Many people can’t wait. They want to throw up plywood pre-fab in a weekend. But that’s like a shelter in a fable; in a strong wind there’ll be nothing left save a pile of rubble. However, the bricks of this compounding building aren’t like the bricks you know. These bricks have the ability to generate new bricks, like a living thing. And these bricks can grow larger, like a living thing. And the bricks that they generate can grow larger, too.
Compounding is the money that money makes, added to the money that money has already made. And each time money makes money, it becomes capable of making even more money than it could before! This is called a virtuous circle, and it’s what we want to get working for us. Reinvestment brings you more and more shares, each of which earns dividends and is subject to the effects of dividend growth.
The effect of compounding is not great over short time periods, but it really starts to add up as the horizon grows. To take an extreme case, suppose one of your frugal ancestors had invested $5 for you at [only] 6% interest 200 years ago. How much would you have today? The future value factor is a substantial (1.06)200 = 115,125.91, so you would have $5 x 115,125.91 = $575,629.53 today. Notice that the simple interest is just $5 x .06 = $.30 per year. After 200 years this amounts to $60. The rest is from reinvesting. Such is the power of compound interest.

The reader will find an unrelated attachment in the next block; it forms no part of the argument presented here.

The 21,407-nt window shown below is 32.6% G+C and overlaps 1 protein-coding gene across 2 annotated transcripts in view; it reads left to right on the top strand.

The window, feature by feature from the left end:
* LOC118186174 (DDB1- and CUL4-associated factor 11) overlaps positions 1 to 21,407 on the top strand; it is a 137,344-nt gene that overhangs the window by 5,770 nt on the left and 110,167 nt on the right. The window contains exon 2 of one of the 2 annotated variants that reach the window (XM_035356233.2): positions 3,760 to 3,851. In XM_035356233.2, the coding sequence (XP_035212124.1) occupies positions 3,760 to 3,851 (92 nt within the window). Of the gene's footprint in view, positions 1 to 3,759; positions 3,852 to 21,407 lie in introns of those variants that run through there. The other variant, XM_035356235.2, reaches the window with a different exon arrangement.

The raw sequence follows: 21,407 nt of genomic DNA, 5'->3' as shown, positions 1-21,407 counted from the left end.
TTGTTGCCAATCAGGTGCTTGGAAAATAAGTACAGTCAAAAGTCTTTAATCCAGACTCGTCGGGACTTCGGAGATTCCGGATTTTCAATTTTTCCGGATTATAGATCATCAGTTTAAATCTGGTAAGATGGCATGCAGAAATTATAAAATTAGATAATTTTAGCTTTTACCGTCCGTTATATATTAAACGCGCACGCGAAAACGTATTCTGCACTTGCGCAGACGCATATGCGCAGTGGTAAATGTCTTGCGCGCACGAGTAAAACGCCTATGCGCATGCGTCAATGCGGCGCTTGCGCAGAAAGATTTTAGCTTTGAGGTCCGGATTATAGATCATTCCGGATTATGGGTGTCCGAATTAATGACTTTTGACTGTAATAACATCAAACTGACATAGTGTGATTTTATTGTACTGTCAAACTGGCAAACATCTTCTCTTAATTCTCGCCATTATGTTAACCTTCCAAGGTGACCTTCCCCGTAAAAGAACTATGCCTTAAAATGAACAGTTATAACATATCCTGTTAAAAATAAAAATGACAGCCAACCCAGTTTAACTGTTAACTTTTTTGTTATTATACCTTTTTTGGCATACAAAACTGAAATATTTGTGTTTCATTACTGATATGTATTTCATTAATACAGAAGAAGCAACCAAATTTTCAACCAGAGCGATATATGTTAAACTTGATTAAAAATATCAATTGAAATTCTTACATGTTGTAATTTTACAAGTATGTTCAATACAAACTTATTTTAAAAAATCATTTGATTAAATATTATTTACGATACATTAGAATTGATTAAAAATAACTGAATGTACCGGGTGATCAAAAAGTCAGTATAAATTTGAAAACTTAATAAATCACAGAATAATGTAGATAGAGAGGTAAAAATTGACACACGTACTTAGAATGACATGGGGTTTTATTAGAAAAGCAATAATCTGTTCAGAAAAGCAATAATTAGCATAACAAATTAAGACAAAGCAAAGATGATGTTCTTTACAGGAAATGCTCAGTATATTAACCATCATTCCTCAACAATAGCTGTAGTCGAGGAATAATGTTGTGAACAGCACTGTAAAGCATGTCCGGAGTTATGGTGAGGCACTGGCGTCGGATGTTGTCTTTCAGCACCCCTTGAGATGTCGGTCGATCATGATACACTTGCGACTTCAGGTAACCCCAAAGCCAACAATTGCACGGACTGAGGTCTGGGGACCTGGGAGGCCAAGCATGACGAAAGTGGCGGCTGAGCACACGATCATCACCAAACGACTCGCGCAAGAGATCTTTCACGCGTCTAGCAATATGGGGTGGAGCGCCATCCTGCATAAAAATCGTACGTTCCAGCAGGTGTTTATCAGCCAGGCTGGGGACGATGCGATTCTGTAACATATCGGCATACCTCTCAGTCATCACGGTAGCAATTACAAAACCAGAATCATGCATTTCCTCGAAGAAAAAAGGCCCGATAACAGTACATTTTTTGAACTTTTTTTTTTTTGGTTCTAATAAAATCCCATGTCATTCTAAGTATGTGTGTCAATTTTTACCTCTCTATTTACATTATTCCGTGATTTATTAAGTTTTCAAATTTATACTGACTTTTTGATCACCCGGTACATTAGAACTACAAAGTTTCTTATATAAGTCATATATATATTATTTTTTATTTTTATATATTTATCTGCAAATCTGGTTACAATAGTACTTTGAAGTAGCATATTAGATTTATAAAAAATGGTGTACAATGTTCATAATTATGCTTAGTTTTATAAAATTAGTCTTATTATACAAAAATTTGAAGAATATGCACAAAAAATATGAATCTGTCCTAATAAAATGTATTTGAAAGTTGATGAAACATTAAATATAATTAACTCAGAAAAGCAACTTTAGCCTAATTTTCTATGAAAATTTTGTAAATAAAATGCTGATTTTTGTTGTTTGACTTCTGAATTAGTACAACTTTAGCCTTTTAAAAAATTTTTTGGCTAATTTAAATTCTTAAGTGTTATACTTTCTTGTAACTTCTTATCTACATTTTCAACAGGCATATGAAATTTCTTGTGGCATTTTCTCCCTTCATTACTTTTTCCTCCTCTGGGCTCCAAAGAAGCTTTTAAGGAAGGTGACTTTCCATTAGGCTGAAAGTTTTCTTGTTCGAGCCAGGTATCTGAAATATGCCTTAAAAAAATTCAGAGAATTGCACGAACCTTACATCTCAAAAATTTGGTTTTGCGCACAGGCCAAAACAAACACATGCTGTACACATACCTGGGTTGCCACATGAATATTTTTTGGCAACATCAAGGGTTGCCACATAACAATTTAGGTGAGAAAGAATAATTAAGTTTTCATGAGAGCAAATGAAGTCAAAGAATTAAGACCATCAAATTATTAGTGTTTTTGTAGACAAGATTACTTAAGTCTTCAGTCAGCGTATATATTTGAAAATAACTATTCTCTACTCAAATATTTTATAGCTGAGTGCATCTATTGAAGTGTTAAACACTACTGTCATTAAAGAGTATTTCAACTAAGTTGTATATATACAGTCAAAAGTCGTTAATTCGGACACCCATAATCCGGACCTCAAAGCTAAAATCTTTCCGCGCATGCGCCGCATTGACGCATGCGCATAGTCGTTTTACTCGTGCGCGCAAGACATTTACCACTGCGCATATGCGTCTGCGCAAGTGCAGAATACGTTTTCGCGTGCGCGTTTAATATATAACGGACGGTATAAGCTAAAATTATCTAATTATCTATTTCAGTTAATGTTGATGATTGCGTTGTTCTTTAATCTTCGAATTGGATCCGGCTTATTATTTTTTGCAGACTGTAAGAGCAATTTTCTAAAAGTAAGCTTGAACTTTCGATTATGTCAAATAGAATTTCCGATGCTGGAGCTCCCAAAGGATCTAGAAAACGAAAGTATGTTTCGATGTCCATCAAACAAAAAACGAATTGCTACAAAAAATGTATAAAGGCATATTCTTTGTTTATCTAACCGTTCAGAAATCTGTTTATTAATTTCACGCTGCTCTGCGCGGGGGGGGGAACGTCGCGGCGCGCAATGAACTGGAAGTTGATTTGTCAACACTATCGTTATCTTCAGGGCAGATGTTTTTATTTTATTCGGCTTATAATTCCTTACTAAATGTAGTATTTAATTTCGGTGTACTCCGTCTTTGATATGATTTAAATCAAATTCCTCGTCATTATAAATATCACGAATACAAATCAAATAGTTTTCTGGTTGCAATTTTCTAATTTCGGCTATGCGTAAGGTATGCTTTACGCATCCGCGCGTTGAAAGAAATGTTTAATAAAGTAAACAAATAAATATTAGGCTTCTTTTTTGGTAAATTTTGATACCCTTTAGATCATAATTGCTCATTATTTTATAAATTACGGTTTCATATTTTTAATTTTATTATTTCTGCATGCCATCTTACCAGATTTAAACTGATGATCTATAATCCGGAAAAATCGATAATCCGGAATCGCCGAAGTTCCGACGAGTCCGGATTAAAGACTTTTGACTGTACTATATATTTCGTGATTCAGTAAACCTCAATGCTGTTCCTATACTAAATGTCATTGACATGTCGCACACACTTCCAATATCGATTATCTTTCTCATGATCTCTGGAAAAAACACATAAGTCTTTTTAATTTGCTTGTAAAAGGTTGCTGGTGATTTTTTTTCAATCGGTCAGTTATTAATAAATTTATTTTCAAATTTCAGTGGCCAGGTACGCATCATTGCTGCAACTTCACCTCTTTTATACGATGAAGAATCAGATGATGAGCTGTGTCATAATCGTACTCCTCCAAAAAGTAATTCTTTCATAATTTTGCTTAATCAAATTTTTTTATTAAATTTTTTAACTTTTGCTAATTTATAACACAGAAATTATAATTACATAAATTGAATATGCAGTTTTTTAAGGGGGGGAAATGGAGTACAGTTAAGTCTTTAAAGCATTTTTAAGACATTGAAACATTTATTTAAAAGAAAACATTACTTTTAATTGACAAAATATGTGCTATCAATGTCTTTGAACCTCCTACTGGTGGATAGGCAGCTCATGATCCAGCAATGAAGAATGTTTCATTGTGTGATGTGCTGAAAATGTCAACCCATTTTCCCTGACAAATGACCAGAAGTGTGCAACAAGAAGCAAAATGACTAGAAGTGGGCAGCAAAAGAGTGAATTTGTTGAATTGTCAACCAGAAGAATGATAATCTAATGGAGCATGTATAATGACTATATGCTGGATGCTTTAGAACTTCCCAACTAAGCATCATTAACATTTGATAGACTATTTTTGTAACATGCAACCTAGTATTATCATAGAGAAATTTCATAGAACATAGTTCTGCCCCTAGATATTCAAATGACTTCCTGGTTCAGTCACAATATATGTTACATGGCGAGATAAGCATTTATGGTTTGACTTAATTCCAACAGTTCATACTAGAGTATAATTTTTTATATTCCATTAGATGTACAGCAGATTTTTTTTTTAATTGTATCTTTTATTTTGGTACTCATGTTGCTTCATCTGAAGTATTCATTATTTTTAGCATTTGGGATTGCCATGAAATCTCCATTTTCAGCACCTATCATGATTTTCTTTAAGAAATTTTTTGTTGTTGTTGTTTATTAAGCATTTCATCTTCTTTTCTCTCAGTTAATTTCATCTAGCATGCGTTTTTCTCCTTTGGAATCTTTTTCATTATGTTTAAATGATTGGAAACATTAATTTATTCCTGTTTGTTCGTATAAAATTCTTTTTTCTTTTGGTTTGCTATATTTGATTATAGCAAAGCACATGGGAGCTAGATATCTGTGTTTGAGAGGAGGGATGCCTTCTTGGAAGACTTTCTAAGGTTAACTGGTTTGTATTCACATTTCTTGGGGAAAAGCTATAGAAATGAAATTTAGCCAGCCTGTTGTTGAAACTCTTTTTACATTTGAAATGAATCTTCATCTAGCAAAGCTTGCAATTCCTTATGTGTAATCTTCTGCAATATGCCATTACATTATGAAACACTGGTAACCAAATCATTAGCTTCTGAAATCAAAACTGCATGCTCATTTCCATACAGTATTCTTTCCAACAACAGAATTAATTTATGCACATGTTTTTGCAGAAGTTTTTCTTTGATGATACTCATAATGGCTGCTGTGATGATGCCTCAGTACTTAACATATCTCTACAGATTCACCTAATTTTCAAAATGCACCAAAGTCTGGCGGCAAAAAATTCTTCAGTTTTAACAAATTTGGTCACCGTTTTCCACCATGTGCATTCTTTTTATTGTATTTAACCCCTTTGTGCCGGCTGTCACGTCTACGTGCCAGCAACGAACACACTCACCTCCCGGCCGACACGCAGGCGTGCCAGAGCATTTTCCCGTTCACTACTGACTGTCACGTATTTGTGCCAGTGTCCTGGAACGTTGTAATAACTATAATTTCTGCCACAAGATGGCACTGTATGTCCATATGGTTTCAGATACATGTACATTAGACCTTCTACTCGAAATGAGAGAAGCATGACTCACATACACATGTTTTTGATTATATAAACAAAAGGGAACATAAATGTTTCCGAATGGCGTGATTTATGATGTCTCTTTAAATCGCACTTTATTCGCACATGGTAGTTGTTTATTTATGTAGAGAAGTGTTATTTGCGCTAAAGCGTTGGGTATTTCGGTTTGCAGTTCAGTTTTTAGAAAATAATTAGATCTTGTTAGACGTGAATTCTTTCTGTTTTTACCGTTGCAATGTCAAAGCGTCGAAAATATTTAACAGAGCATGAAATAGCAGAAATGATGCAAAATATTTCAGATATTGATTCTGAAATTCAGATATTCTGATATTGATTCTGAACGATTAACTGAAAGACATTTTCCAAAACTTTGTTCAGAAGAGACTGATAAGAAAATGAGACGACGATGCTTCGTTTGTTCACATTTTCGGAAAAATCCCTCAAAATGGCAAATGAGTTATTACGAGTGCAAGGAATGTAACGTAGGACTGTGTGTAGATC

Time is all you need. The effects of compounding increase markedly over time. Each year your gains accrue to the principal amount that has increased in previous years, not just to the principal you started out with. Compounding is really one of the great processes on earth, and it’s given free to all who care to participate in it. Unfortunately, few do.
Compounding has nearly turned staid men into chirping poets: Baron Rothschild said “I don’t know what the seven wonders of the world are, but I know the eighth, compound interest.” Albert Einstein found in compounding the same kind of almost mysterious universal energy that he had sought in relativity physics, calling it, “the greatest mathematical discovery of all time.”
Time, Patience, and the Right Kind of Stock
Think of anything you’ve done over a long period of time, whether it’s a skill or a relationship or a hobby or even just living. You’re probably a lot better at it and you probably know a lot more than you did when you started. This is the effect of compounding. This is the cumulative return.
It’s not very different in investing. The real difference is that you must learn to be passive. That is, after all, the definition of an investor: a passive part owner of a business, a shareholder. The trick is simple: find a business with reliable growth that will share that growth with its owners, be patient and watch it grow. Fast growth is not the goal, for fast growth is not reliable growth and isn’t worthy of your patience. Reliable growth, no matter how modest, is what will reward you in the end. Long-term, the business in which you have invested will experience a compound growth of its own, and you will be a part of it.